I’m a comic-book geek and I love super heroes. Maybe not as much as my sister does, but I like the idea of super heroes. Or maybe I like superhero movies and I love the villains. I think if I had to be in a comic book movie, I’d want to be the bad guy. They always seem to have more fun.
The first super hero movie I remember watching as a kid was Superman: The Movie, followed by Superman II. Those films were awesome for their time (and still are today) and not only did Lois Lane make me want to be a reporter, I loved how the comic came to life on the big screen.
Then came Batman and that changed everything. And I’m talking about the classic Batman movie directed by Tim Burton, which for the flaws that it had (such as the fact that Batman never swooped, flew, jumped around, crouched or turned his head) was an awesome film. The sequels, like most sequels were OK, but not as good. Batman Forever had potential, but it was too colorful and too loud and campy with the villains, Two-Face and The Riddler trying to outdo each other. (And let’s just pretend that Batman & Robin never happened, alright?)
And now we have the Christopher Nolan movies. I liked Batman Begins. It told a good back-story and set things up for future movies, but The Dark Knight, as good as Heath Ledger was as The Joker, was more flawed that Burton’s Batman. For all the people who criticized Tim Burton’s version, they seem to not want to mention that Nolan’s interpretation was more of a crime drama with a guy who paints his face and another guy who runs around in a bat costume.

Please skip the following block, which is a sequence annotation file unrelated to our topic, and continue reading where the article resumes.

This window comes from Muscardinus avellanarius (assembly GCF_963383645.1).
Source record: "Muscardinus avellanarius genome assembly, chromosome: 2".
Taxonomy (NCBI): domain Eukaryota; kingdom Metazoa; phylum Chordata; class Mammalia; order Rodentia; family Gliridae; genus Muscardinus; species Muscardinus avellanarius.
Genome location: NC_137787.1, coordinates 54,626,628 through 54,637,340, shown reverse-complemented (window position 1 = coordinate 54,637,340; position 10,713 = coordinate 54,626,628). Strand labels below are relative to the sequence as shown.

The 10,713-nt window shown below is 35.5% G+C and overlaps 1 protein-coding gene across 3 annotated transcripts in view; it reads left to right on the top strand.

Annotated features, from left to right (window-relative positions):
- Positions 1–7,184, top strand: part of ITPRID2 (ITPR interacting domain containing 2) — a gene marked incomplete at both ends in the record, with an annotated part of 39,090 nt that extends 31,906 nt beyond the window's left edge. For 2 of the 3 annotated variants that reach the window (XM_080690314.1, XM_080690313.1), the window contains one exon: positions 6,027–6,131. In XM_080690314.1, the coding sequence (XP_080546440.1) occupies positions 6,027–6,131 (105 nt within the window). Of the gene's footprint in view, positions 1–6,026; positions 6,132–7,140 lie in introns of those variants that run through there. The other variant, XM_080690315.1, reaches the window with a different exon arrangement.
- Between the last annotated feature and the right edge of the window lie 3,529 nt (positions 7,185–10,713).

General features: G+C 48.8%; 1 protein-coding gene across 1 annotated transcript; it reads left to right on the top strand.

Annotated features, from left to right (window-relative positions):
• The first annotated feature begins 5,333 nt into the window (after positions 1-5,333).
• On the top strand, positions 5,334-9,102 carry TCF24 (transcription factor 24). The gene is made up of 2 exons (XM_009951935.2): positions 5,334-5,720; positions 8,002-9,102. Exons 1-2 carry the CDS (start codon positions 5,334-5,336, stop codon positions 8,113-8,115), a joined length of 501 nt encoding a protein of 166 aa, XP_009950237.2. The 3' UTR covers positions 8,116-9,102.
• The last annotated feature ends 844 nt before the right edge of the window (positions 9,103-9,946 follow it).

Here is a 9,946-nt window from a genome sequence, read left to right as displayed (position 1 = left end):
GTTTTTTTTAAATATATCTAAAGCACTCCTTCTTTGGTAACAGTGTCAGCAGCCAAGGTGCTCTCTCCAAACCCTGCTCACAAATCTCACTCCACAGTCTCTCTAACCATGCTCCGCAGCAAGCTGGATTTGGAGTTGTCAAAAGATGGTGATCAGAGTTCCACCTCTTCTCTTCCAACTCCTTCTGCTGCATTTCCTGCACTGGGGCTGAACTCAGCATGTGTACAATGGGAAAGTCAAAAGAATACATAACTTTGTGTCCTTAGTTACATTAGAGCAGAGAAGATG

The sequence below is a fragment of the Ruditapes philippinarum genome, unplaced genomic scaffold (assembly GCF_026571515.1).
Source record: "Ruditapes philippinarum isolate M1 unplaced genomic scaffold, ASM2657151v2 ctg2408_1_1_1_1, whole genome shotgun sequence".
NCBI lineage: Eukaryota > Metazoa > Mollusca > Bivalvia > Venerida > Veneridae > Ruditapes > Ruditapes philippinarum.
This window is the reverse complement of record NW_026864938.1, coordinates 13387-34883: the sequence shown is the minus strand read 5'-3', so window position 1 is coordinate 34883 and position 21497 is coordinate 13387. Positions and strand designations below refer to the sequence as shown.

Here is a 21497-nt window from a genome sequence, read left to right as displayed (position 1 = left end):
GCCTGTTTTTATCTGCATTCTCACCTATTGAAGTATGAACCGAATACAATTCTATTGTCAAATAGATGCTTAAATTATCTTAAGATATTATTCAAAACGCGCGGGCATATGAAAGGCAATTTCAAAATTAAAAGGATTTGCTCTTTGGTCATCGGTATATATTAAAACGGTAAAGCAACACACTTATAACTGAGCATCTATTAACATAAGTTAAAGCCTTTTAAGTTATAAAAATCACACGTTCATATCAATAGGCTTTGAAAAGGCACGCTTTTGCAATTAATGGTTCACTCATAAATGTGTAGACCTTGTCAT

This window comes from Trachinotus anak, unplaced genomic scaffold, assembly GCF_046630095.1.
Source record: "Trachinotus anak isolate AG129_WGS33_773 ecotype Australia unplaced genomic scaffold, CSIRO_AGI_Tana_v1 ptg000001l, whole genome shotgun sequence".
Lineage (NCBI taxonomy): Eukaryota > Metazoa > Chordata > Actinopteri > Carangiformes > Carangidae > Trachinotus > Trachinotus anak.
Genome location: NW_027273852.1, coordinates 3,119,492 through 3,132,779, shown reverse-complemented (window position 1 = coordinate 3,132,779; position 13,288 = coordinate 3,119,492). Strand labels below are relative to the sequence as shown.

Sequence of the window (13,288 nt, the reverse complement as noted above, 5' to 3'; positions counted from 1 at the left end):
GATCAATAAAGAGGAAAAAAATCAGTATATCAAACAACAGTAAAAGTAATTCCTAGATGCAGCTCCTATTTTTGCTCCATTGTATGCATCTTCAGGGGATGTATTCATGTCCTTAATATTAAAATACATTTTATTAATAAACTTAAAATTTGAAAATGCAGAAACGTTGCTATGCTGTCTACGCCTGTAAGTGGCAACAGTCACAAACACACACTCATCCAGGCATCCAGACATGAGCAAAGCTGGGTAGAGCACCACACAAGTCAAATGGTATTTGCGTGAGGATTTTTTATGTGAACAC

In the comics, The Joker came to be because of a chemical accident, not as a bank robber who uses war paint to scare people. Losing a huge part of the back story of one of the greatest villains of all time was a mistake. And the fact that Gotham City looks too much like Chicago (they made little or no attempt to hide the fact that Gotham has a Chase Bank and Starbucks on LaSalle Street… just like Chicago does) took away from the “escape” factor that Burton’s Batman had.
In the 1989 Batman, Gotham was a creepy, art-deco city with looming buildings and hardly a trace of sunshine. It set the tone for a comic book movie and raised the bar. And I know that Nolan is/was going for a more realistic version of Batman, but it’s still a comic book movie and there should be that element in it.
Don’t get me wrong; I’m looking forward to the new Dark Knight Rises movie, but I’m also looking forward to the eventual reboot of the series again. Bringing in a new director, new look and keeping it closer to the Batman from the comics, complete with creepy gothic Gotham City, a Joker whose back-story is told like it is in The Killing Joke (one of the best graphic novels ever written, by the way) and the true escape into a living, breathing comic book feeling that a super hero movie should have.